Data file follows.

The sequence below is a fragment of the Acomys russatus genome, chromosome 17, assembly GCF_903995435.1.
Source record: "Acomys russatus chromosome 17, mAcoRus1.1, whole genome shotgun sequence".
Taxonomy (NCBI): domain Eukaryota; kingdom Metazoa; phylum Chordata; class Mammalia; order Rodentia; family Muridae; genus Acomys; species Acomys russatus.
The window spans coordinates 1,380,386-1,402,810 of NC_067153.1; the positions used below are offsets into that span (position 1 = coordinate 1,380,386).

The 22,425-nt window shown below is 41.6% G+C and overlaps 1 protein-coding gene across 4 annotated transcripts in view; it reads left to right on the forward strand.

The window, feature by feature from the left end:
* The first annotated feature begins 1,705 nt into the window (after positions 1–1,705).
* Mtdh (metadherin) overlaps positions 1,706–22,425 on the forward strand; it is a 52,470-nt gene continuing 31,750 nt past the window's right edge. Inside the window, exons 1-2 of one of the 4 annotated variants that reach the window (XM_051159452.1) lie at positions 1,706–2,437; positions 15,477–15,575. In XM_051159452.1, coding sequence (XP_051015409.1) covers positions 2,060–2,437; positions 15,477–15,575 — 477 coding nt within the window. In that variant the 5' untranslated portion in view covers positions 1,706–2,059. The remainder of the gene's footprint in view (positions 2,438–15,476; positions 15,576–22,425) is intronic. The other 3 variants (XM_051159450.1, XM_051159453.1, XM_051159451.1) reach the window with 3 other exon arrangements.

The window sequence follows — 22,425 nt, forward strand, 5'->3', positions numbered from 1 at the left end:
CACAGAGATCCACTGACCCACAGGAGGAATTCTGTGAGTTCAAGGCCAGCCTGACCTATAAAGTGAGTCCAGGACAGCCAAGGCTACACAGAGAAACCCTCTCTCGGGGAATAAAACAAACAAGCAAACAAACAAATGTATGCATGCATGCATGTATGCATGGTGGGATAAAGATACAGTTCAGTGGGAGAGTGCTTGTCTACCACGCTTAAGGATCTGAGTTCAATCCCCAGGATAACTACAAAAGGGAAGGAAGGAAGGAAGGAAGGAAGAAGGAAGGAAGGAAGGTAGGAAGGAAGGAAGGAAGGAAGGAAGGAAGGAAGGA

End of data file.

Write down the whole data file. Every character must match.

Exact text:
The sequence below is a fragment of the Acomys russatus genome, chromosome 17, assembly GCF_903995435.1.
Source record: "Acomys russatus chromosome 17, mAcoRus1.1, whole genome shotgun sequence".
Taxonomy (NCBI): domain Eukaryota; kingdom Metazoa; phylum Chordata; class Mammalia; order Rodentia; family Muridae; genus Acomys; species Acomys russatus.
The window spans coordinates 1,380,386-1,402,810 of NC_067153.1; the positions used below are offsets into that span (position 1 = coordinate 1,380,386).

The 22,425-nt window shown below is 41.6% G+C and overlaps 1 protein-coding gene across 4 annotated transcripts in view; it reads left to right on the forward strand.

The window, feature by feature from the left end:
* The first annotated feature begins 1,705 nt into the window (after positions 1–1,705).
* Mtdh (metadherin) overlaps positions 1,706–22,425 on the forward strand; it is a 52,470-nt gene continuing 31,750 nt past the window's right edge. Inside the window, exons 1-2 of one of the 4 annotated variants that reach the window (XM_051159452.1) lie at positions 1,706–2,437; positions 15,477–15,575. In XM_051159452.1, coding sequence (XP_051015409.1) covers positions 2,060–2,437; positions 15,477–15,575 — 477 coding nt within the window. In that variant the 5' untranslated portion in view covers positions 1,706–2,059. The remainder of the gene's footprint in view (positions 2,438–15,476; positions 15,576–22,425) is intronic. The other 3 variants (XM_051159450.1, XM_051159453.1, XM_051159451.1) reach the window with 3 other exon arrangements.

The window sequence follows — 22,425 nt, forward strand, 5'->3', positions numbered from 1 at the left end:
CACAGAGATCCACTGACCCACAGGAGGAATTCTGTGAGTTCAAGGCCAGCCTGACCTATAAAGTGAGTCCAGGACAGCCAAGGCTACACAGAGAAACCCTCTCTCGGGGAATAAAACAAACAAGCAAACAAACAAATGTATGCATGCATGCATGTATGCATGGTGGGATAAAGATACAGTTCAGTGGGAGAGTGCTTGTCTACCACGCTTAAGGATCTGAGTTCAATCCCCAGGATAACTACAAAAGGGAAGGAAGGAAGGAAGGAAGGAAGAAGGAAGGAAGGAAGGTAGGAAGGAAGGAAGGAAGGAAGGAAGGAAGGAAGGA